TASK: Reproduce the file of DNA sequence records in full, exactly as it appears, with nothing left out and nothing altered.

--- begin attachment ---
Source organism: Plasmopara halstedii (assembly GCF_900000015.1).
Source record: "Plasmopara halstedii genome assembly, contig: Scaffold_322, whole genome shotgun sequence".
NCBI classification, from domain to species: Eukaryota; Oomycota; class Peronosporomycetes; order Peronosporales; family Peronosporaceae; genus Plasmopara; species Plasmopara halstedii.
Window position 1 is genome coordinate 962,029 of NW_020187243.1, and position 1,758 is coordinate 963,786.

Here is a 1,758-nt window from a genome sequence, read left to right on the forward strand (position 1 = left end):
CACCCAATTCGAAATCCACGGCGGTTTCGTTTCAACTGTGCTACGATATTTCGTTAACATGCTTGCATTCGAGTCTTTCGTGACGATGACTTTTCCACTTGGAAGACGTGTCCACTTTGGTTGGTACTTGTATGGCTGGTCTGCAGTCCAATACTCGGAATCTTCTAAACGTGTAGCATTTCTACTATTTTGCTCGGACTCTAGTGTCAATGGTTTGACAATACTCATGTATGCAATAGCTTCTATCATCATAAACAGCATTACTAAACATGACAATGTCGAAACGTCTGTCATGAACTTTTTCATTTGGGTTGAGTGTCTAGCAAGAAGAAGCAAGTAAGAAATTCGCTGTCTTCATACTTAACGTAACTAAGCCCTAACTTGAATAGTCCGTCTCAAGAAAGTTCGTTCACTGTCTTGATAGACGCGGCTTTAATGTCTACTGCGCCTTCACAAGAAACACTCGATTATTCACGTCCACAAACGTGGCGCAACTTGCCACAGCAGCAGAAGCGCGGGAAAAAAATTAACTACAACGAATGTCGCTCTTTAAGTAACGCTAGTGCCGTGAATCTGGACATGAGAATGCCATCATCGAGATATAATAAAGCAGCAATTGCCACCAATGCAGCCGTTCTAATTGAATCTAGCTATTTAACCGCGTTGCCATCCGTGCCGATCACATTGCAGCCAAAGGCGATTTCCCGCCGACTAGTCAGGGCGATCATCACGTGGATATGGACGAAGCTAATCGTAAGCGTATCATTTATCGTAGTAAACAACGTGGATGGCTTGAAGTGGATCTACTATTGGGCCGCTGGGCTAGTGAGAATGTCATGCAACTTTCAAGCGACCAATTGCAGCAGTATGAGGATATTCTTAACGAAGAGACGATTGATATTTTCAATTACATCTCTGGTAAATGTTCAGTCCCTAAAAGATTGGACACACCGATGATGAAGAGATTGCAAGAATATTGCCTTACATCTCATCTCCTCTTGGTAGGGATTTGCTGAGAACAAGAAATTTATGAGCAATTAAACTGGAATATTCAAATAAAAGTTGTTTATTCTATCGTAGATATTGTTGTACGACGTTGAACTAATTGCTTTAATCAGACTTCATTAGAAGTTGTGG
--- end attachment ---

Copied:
Source organism: Plasmopara halstedii (assembly GCF_900000015.1).
Source record: "Plasmopara halstedii genome assembly, contig: Scaffold_322, whole genome shotgun sequence".
NCBI classification, from domain to species: Eukaryota; Oomycota; class Peronosporomycetes; order Peronosporales; family Peronosporaceae; genus Plasmopara; species Plasmopara halstedii.
Window position 1 is genome coordinate 962,029 of NW_020187243.1, and position 1,758 is coordinate 963,786.

Here is a 1,758-nt window from a genome sequence, read left to right on the forward strand (position 1 = left end):
CACCCAATTCGAAATCCACGGCGGTTTCGTTTCAACTGTGCTACGATATTTCGTTAACATGCTTGCATTCGAGTCTTTCGTGACGATGACTTTTCCACTTGGAAGACGTGTCCACTTTGGTTGGTACTTGTATGGCTGGTCTGCAGTCCAATACTCGGAATCTTCTAAACGTGTAGCATTTCTACTATTTTGCTCGGACTCTAGTGTCAATGGTTTGACAATACTCATGTATGCAATAGCTTCTATCATCATAAACAGCATTACTAAACATGACAATGTCGAAACGTCTGTCATGAACTTTTTCATTTGGGTTGAGTGTCTAGCAAGAAGAAGCAAGTAAGAAATTCGCTGTCTTCATACTTAACGTAACTAAGCCCTAACTTGAATAGTCCGTCTCAAGAAAGTTCGTTCACTGTCTTGATAGACGCGGCTTTAATGTCTACTGCGCCTTCACAAGAAACACTCGATTATTCACGTCCACAAACGTGGCGCAACTTGCCACAGCAGCAGAAGCGCGGGAAAAAAATTAACTACAACGAATGTCGCTCTTTAAGTAACGCTAGTGCCGTGAATCTGGACATGAGAATGCCATCATCGAGATATAATAAAGCAGCAATTGCCACCAATGCAGCCGTTCTAATTGAATCTAGCTATTTAACCGCGTTGCCATCCGTGCCGATCACATTGCAGCCAAAGGCGATTTCCCGCCGACTAGTCAGGGCGATCATCACGTGGATATGGACGAAGCTAATCGTAAGCGTATCATTTATCGTAGTAAACAACGTGGATGGCTTGAAGTGGATCTACTATTGGGCCGCTGGGCTAGTGAGAATGTCATGCAACTTTCAAGCGACCAATTGCAGCAGTATGAGGATATTCTTAACGAAGAGACGATTGATATTTTCAATTACATCTCTGGTAAATGTTCAGTCCCTAAAAGATTGGACACACCGATGATGAAGAGATTGCAAGAATATTGCCTTACATCTCATCTCCTCTTGGTAGGGATTTGCTGAGAACAAGAAATTTATGAGCAATTAAACTGGAATATTCAAATAAAAGTTGTTTATTCTATCGTAGATATTGTTGTACGACGTTGAACTAATTGCTTTAATCAGACTTCATTAGAAGTTGTGG